Glister and Gold

First published in 1884, “The Necklace” is Guy de Maupassant’s most famous work of short fiction.

As the story of a bourgeois beauty who longs for material wealth and position among the elite, it encapsulates the consumeristic ideals of the Belle Epoque in the vain and avaricious character of Mathilde Loisel. Ultimately, it is Mathilde’s proud and shallow personality that brings about her downfall. Mathilde’s monumental superficiality is one of the many aspects of her character that contributes to her downfall. Utterly unaware of everything but what she doesn’t have, she spends her days indulging in fantasies of spectacular wealth and bemoaning her middle-class status. Envisioning “silent antechambers heavy with Oriental tapestries..

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.vast saloons hung with antique silks, (and) exquisite pieces of furniture supporting priceless ornaments,” she escapes from her disappointing life through her imagination. However, her materialistic daydreams only feed her discontent and make her even more dissatisfied. Like her materialism, Mathilde’s pride sends her blindly stumbling down the path of financial ruin. As she tells her husband, she believes that “There’s nothing so humiliating as looking poor in the middle of a lot of rich women.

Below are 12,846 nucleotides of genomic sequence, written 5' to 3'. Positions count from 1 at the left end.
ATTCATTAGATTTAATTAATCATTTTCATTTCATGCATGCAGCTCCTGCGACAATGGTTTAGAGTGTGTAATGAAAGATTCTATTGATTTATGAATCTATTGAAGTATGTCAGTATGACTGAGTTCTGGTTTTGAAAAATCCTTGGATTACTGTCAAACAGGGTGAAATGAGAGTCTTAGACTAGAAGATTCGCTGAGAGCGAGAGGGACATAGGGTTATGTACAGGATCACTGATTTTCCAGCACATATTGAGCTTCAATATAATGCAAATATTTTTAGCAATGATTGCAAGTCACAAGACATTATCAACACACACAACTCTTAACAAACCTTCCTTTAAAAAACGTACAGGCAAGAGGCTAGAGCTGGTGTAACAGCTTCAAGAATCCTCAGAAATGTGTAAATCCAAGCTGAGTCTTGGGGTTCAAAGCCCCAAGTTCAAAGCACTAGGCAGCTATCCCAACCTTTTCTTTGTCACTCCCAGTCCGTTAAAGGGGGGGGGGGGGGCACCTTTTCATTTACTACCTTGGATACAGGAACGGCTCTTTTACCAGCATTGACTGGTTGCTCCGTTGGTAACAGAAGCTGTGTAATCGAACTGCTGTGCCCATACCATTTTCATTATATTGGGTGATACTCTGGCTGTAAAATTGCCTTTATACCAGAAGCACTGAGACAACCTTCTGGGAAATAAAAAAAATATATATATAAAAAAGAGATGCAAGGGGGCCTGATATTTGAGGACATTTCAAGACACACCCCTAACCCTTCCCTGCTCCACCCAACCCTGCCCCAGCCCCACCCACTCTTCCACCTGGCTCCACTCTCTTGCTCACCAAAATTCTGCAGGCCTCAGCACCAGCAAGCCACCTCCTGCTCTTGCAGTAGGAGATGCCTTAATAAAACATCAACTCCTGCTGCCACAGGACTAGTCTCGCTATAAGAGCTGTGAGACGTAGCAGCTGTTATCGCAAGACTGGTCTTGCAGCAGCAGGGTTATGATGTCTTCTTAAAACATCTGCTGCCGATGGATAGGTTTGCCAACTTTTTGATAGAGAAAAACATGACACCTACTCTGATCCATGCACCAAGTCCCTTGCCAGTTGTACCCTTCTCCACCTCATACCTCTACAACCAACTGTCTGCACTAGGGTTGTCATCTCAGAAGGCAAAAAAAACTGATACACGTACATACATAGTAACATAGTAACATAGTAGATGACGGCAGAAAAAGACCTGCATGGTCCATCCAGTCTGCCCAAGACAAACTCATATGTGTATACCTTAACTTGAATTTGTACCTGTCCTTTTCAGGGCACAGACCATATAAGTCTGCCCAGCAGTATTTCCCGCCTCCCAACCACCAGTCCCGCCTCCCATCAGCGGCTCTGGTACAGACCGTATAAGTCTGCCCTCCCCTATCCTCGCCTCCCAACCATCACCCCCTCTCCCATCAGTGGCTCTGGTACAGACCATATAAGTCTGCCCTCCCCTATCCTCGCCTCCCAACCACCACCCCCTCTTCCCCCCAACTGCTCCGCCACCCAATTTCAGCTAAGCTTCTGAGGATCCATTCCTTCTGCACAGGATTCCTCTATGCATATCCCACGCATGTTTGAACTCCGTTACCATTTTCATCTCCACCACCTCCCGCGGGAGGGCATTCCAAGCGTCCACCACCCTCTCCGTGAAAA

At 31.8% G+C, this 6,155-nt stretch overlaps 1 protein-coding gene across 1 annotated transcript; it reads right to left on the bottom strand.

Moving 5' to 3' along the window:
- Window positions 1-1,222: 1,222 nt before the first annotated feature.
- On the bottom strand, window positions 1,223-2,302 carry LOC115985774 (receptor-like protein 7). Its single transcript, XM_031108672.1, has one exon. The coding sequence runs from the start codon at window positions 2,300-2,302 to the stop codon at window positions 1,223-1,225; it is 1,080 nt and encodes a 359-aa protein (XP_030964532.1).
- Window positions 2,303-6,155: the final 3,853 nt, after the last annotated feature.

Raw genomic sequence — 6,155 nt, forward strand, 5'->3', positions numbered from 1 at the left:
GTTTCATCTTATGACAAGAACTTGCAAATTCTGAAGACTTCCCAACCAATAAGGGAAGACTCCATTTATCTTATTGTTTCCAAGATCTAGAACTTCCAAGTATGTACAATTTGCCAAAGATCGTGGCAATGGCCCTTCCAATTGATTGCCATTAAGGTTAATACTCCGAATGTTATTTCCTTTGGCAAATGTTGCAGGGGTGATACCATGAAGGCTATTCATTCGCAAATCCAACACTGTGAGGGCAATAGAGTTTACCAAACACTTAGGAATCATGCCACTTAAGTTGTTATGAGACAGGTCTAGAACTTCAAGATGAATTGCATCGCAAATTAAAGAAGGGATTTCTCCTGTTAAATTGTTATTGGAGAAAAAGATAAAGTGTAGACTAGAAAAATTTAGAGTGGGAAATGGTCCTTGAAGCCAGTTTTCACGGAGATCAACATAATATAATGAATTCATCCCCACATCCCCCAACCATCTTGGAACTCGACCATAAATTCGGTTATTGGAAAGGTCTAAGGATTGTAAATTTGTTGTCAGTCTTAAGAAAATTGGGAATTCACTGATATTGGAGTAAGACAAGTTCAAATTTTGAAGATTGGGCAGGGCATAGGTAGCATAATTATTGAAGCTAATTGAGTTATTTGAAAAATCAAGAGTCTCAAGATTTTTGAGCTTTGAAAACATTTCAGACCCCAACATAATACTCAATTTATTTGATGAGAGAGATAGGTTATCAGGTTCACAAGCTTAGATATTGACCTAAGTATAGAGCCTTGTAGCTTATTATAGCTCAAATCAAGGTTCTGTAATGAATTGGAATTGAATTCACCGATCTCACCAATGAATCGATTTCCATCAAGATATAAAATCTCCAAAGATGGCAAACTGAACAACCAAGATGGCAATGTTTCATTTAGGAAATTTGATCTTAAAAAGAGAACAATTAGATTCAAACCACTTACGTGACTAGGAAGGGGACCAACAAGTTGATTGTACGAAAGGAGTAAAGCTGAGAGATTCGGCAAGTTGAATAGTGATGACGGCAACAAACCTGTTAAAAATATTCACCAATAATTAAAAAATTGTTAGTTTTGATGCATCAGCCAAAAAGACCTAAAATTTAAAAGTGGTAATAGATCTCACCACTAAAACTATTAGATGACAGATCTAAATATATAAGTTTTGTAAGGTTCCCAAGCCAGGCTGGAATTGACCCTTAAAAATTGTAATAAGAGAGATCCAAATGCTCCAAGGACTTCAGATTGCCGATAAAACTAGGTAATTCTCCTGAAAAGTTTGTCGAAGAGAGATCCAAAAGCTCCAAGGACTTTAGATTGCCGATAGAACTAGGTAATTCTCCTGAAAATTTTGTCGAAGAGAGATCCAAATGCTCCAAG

” She refuses to wear flowers to the ball and insists she must have jewels, so she borrows an exquisite, seemingly precious diamond necklace from her rich friend. Ashamed of her shabby cloak, she rushes away from the party to avoid being seen by the wealthy ladies donning their costly furs. Determined to keep up the illusion of her affluence, she is thinking only of her vanity in what may well have been the moment when she lost the necklace and sealed her destiny. By the end of the story, her beauty has faded and whatever small luxuries she may have once enjoyed are gone, but Mathilde remains oblivious to the fact that it is her own character and her own actions, not the vagaries of fate, that are to be held accountable. Despite the subsequent decade of hardship and privation, Mathilde’s memory of the ball is never dimmed.

As her one moment of complete and unadulterated happiness, the recollection is something that she cherishes dearly. In her eyes, the years that followed were a price worth paying for the pleasure of that night. Unable to distinguish between the authentic and the artificial, she cannot recognize the worthlessness of the necklace nor the emptiness of the world it symbolizes. Hollow and conceited, her character dooms her to a life of self-inflicted misery and a fatal attraction to glister, rather than gold.